The Canadian Press
OTTAWA–For the first time in a decade, Ontario will not receive an equalization transfer from Ottawa, prompting the province’s finance minister to join calls for the federal government to review how the program is set up.
Canada’s finance ministers are in Ottawa for the second of their two yearly meetings, which started with a working dinner at an Ottawa hotel last night.
Just ahead of that dinner, federal Finance minister Bill Morneau released publicly the amount of money Ottawa will transfer to the provinces and territories in 2019-20, including nearly $20 billion in equalization.
It’s up almost $880 million from the current year but that amount will be split among just five provinces–Quebec, Manitoba, Nova Scotia, P.E.I., and New Brunswick.
For the first time since the 2008 recession put Ontario on the “have-not” province list, Ontario is not among them.
Quebec, on the other hand, is getting more than $13 billion from the program, an increase of nearly $1.4 billion.
Technically, Ontario’s economic growth was good enough in 2016-17 to push it out of have-not status, when a province’s finances are considered lower than average and qualifies them for equalization.
However, because of the way the program works, Ontario still received $963 million in 2018-19.
The government was well aware it would not be qualifying this year for equalization but Ontario Finance minister Vic Fedeli said it’s further proof of why the equalization program needs an overhaul.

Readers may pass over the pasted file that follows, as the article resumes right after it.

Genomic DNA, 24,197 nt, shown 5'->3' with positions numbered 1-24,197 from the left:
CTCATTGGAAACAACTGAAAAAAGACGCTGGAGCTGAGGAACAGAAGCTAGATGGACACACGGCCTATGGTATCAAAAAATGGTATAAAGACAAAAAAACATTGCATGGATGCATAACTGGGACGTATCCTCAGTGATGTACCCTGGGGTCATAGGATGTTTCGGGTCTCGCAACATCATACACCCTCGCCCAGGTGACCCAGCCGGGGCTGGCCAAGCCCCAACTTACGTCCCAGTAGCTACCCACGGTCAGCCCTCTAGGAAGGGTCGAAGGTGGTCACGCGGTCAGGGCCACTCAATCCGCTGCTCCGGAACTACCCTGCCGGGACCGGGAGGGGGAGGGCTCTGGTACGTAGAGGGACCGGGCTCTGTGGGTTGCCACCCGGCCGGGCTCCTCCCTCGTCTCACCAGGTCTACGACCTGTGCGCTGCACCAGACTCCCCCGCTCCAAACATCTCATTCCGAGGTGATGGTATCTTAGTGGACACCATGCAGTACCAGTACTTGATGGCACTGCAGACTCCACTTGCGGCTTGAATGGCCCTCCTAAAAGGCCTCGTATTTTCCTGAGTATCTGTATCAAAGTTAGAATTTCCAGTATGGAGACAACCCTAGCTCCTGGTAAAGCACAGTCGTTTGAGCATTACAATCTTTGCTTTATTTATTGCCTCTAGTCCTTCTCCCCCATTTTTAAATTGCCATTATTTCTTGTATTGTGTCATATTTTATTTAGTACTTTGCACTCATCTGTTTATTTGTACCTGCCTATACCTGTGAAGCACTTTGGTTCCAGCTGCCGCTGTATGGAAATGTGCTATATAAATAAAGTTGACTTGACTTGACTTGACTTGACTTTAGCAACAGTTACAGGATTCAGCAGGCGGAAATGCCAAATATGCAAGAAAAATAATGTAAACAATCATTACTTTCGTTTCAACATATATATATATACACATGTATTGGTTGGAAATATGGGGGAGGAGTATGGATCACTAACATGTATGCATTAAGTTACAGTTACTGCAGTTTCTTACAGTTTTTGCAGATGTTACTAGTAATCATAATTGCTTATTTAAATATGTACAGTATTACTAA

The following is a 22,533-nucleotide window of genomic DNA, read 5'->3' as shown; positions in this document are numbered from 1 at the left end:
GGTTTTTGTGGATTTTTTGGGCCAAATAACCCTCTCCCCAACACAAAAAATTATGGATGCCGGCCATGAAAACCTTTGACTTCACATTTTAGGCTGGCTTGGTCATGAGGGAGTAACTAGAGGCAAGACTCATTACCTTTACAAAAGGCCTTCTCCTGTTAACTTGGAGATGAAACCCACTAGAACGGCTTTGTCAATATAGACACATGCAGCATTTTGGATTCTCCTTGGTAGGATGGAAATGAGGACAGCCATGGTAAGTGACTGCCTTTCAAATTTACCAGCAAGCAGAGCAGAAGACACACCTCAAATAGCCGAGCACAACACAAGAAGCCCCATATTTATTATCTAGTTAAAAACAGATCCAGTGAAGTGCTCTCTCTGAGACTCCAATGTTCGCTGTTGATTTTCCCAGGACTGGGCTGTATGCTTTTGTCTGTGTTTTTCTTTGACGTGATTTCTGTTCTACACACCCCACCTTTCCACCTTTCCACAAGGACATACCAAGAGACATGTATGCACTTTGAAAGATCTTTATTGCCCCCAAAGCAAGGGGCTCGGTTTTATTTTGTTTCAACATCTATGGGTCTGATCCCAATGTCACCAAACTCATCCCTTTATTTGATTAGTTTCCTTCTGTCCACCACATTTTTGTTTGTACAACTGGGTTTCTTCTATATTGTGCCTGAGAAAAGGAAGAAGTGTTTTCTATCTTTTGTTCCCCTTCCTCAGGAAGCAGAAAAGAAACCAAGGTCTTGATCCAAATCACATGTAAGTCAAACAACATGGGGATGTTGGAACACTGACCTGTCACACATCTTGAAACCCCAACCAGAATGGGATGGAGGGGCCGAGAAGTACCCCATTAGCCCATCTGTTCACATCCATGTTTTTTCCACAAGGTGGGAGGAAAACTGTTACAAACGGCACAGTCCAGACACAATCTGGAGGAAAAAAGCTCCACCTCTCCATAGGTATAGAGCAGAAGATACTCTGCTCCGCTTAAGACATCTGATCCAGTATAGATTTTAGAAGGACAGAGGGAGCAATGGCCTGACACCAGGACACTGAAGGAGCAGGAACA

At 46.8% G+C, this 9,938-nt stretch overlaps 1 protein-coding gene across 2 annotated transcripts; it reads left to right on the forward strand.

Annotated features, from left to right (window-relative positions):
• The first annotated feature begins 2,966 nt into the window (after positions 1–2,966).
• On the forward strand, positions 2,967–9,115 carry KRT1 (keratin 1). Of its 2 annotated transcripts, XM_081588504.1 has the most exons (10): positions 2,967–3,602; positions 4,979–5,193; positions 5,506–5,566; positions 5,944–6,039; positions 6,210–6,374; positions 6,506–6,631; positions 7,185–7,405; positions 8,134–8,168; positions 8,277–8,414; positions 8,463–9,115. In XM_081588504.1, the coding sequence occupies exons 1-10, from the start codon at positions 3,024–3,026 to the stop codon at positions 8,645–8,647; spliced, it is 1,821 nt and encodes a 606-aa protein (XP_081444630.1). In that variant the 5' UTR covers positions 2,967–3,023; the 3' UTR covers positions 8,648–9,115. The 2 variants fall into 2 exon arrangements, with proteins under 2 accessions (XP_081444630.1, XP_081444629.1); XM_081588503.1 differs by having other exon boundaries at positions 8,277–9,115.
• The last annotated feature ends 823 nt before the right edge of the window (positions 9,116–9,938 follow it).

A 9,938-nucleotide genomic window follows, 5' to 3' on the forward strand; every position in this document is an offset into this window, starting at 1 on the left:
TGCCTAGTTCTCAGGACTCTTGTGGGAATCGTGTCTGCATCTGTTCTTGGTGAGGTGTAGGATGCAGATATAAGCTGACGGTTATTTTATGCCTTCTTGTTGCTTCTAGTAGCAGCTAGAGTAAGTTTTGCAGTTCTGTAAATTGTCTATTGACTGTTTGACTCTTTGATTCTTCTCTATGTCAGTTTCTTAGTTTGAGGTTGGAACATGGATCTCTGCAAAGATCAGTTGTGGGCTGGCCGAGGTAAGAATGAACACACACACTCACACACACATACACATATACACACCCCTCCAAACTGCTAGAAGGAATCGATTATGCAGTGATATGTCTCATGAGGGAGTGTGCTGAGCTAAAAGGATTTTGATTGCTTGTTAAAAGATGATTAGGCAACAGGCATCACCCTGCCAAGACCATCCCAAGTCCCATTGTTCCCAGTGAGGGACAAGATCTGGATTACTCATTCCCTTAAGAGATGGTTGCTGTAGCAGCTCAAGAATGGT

He said Ontario contributed $8 billion into equalization and won’t get anything from it. Overall, Ontario will give Ottawa $12.9 billion more in taxes than it will receive from federal spending, he noted.
“So we’re certainly calling on the feds for a review of their federal transfer payments because we want to make sure that Ontario businesses and families are getting our fair share,” Fedeli stressed.
Alberta, Saskatchewan, and Newfoundland also have called for changes to the formula.
Morneau said the formula was renewed earlier this year for a five-year period after extensive discussions from his department, but he knows the formula will be raised at the table.
“Ontario’s moving out of that program is a reflection of sustained positive economic results in Ontario and I expect that is overall positive, but it will almost certainly be a discussion,” Morneau conceded.
Morneau added the program is just one of the ways Ottawa assists provinces with their finances, pointing to a stabilization program that has helped Alberta and Newfoundland through a rough patch in recent years.
He also suggested Ottawa’s decision to spend $4.5 billion to buy the Trans Mountain pipeline with a view to ensuring its expansion was another aid program for the province–done to try to help Alberta overcome challenges getting its oil to market.
Quebec Finance minister Eric Girard, meanwhile, said Quebec has 22 percent of Canada’s population but accounts for 19 percent of its economy, and that’s something his newly-elected government wants to change.
Girard said the Coalition Avenir Quebec wants to see Quebec’s need for equalization go down as it works to improve its economic standing but said that will take some time.